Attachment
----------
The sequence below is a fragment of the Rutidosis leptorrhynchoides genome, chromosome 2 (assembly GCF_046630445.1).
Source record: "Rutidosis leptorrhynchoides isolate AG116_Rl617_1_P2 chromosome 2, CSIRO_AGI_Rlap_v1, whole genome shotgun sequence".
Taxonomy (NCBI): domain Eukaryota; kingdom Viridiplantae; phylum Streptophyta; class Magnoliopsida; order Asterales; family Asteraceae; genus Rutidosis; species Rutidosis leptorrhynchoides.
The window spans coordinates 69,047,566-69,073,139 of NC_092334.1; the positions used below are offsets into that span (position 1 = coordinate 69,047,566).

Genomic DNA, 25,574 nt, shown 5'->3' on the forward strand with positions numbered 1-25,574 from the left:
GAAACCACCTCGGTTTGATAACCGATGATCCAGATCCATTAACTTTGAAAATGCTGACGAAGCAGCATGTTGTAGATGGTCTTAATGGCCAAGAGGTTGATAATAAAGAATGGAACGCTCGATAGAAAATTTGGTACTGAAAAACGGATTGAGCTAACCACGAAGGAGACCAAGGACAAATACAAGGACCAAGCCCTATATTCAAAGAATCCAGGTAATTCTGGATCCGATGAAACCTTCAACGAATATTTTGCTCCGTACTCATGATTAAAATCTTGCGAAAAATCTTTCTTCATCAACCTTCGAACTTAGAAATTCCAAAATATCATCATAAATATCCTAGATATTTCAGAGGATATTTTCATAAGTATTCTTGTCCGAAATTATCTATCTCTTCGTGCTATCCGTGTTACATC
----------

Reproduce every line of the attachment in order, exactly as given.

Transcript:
The sequence below is a fragment of the Rutidosis leptorrhynchoides genome, chromosome 2 (assembly GCF_046630445.1).
Source record: "Rutidosis leptorrhynchoides isolate AG116_Rl617_1_P2 chromosome 2, CSIRO_AGI_Rlap_v1, whole genome shotgun sequence".
Taxonomy (NCBI): domain Eukaryota; kingdom Viridiplantae; phylum Streptophyta; class Magnoliopsida; order Asterales; family Asteraceae; genus Rutidosis; species Rutidosis leptorrhynchoides.
The window spans coordinates 69,047,566-69,073,139 of NC_092334.1; the positions used below are offsets into that span (position 1 = coordinate 69,047,566).

Genomic DNA, 25,574 nt, shown 5'->3' on the forward strand with positions numbered 1-25,574 from the left:
GAAACCACCTCGGTTTGATAACCGATGATCCAGATCCATTAACTTTGAAAATGCTGACGAAGCAGCATGTTGTAGATGGTCTTAATGGCCAAGAGGTTGATAATAAAGAATGGAACGCTCGATAGAAAATTTGGTACTGAAAAACGGATTGAGCTAACCACGAAGGAGACCAAGGACAAATACAAGGACCAAGCCCTATATTCAAAGAATCCAGGTAATTCTGGATCCGATGAAACCTTCAACGAATATTTTGCTCCGTACTCATGATTAAAATCTTGCGAAAAATCTTTCTTCATCAACCTTCGAACTTAGAAATTCCAAAATATCATCATAAATATCCTAGATATTTCAGAGGATATTTTCATAAGTATTCTTGTCCGAAATTATCTATCTCTTCGTGCTATCCGTGTTACATC